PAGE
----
Veteran New York Times journalist Michael Moss entered the world of food reporting when he covered a salmonella outbreak in a Georgia peanut factory, a story he came to see as being about “loss of control by the food industry.” He followed up on that theme with an investigation of E. coli-tainted Cargill hamburger, which earned him a Pulitzer Prize in 2010. Around that time, he says, a close source told him, “As bad as these contamination incidents are, there’s this other public-health crisis out there that’s caused by the stuff we intentionally put it into processed foods, and have absolute control over.” Meaning, of course, salt, sugar, and fat — the “holy trinity” of processed-food ingredients, and the namesake of Moss’ new book.
Salt Sugar Fat: How the Food Giants Hooked Us traces how these ingredients worked their way into our food in ever-larger amounts, not by accident but as part of a concerted effort by food companies to make their products as irresistible and addictive as possible. Moss profiles the food scientists whom corporations like Kellogg and Kraft pay to formulate exact combinations of ingredients that target consumers’ “bliss point”: where food is as tasty as possible without being so satisfying that we stop wanting more. Think junk food like Cheez-Its, movie-theater popcorn, and Oreos: You can kill a whole bag of the stuff without even noticing.
Moss reveals how fundamental these ingredients have become to the processed-food industry’s entire model: how sugar intensifies our cravings; how fat and sugar work together to make products vastly more tasty than either ingredient could alone; how fat plays up a given food’s most desirable traits (such as smooth texture) while masking others (like the acidity of sour cream), and how salt smothers the chemical tinge that would otherwise make most junk food inedible. Salt, sugar, and fat also make possible the long shelf life and easy preparation that inspired the term “convenience food” and sold it to a new generation of working moms.
We got a chance to chat with Moss when he stopped by the Grist office last week. Here are some highlights from our conversation. (Interview has been condensed and edited.)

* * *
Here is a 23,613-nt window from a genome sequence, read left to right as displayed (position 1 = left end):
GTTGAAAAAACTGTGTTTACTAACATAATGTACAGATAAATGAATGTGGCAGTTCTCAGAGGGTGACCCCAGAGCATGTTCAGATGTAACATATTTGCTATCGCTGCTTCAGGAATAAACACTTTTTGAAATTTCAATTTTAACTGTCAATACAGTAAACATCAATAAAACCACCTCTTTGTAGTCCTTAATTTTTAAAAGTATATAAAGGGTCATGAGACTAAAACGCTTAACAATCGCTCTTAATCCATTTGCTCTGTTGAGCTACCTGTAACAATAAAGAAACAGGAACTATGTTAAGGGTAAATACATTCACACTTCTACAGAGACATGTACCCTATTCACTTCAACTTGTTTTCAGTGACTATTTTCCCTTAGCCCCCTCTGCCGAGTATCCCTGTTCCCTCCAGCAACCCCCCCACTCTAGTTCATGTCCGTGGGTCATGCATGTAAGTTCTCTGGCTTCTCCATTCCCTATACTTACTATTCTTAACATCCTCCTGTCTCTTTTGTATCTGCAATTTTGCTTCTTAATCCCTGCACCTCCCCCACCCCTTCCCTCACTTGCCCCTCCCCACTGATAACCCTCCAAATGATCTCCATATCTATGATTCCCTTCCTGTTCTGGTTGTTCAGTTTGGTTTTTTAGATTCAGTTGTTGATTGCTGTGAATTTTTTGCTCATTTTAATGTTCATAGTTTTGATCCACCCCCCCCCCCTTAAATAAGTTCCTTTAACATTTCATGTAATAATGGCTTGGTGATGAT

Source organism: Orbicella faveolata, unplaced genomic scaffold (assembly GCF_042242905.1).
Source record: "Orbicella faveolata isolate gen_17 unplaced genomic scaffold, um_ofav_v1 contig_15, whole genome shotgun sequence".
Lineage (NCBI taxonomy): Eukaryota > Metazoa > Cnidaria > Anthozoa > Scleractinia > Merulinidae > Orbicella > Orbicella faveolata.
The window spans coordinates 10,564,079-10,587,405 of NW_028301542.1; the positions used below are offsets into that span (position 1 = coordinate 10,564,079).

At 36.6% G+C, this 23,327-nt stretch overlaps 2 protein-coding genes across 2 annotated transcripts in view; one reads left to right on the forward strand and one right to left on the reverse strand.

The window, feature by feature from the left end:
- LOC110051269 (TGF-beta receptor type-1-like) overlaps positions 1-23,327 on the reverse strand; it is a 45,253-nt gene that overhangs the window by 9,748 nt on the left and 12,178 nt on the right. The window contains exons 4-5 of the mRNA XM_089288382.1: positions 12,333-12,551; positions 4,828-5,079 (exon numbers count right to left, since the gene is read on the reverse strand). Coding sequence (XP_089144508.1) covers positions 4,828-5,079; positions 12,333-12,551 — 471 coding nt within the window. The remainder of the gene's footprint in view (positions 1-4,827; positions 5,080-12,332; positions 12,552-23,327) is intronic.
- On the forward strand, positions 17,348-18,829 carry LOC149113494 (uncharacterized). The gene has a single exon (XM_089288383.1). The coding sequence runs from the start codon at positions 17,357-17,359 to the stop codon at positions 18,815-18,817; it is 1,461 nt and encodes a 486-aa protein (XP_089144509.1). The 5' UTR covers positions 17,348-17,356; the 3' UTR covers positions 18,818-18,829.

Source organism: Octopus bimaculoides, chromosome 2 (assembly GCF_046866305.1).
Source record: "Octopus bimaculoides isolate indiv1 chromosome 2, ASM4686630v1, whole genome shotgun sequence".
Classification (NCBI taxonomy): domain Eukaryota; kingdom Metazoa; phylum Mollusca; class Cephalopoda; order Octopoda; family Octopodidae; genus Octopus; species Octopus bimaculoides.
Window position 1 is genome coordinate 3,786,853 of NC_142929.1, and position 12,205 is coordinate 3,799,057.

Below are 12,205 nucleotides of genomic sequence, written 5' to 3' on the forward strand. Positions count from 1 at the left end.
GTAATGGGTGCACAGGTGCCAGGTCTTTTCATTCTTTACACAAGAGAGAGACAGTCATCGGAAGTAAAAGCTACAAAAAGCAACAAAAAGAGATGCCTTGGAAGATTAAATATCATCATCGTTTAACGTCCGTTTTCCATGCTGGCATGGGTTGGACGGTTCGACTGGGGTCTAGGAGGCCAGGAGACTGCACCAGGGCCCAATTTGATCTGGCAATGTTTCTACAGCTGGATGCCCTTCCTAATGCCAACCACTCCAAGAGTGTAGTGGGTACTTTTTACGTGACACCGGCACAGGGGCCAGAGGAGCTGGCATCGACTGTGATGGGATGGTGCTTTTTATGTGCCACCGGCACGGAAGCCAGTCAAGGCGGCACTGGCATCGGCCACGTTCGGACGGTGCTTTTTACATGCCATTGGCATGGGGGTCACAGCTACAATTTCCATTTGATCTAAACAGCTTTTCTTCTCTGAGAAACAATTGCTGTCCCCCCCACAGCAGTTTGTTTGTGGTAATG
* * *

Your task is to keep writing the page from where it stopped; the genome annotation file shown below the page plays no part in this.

Q. Salt Sugar Fat reveals parallels between the food industry and tobacco industry’s efforts to get us hooked on their products — not just through creative marketing, but by focusing on the way our bodies react to key ingredients. Does this mean we could legally go after food companies in the same way?
A. The processed-food industry is entirely confident it can withstand tobacco-type litigation. I think their confidence comes from the difference between tobacco and food, inherently, and the difficulty that a lawyer would have blaming any one company or any one product for the obesity crisis or diabetes.
That said, there’s certainly nothing stopping the states from going after processed food collectively, because the estimates are that obesity is causing as much as $300 billion in extra medical expenses and lost productivity every year. So it’s probably a [bigger] issue financially for the health system than even tobacco.
What really struck me in reporting the book was how the tobacco industry plays another role. Philip Morris, the largest tobacco company, became the largest food manufacturer in North America, by buying first General Foods and then Kraft. Starting in the late ’90s, Philip Morris kind of gets religion on tobacco — it’s under increasing regulatory pressure, it starts worrying that it’s losing the public trust, it’s constantly polling consumers, and its reputation is plummeting. It becomes the first tobacco company to embrace government regulation as a way of avoiding complete disaster. So they turn to their food division, and said to them, you guys are going to face as great, if not a greater, problem with salt, sugar, and fat as we are with nicotine and tobacco. You’ve got to start doing something to reexamine your dependence on [those ingredients].
I found it really startling that tobacco would be the entity warning the food companies about obesity.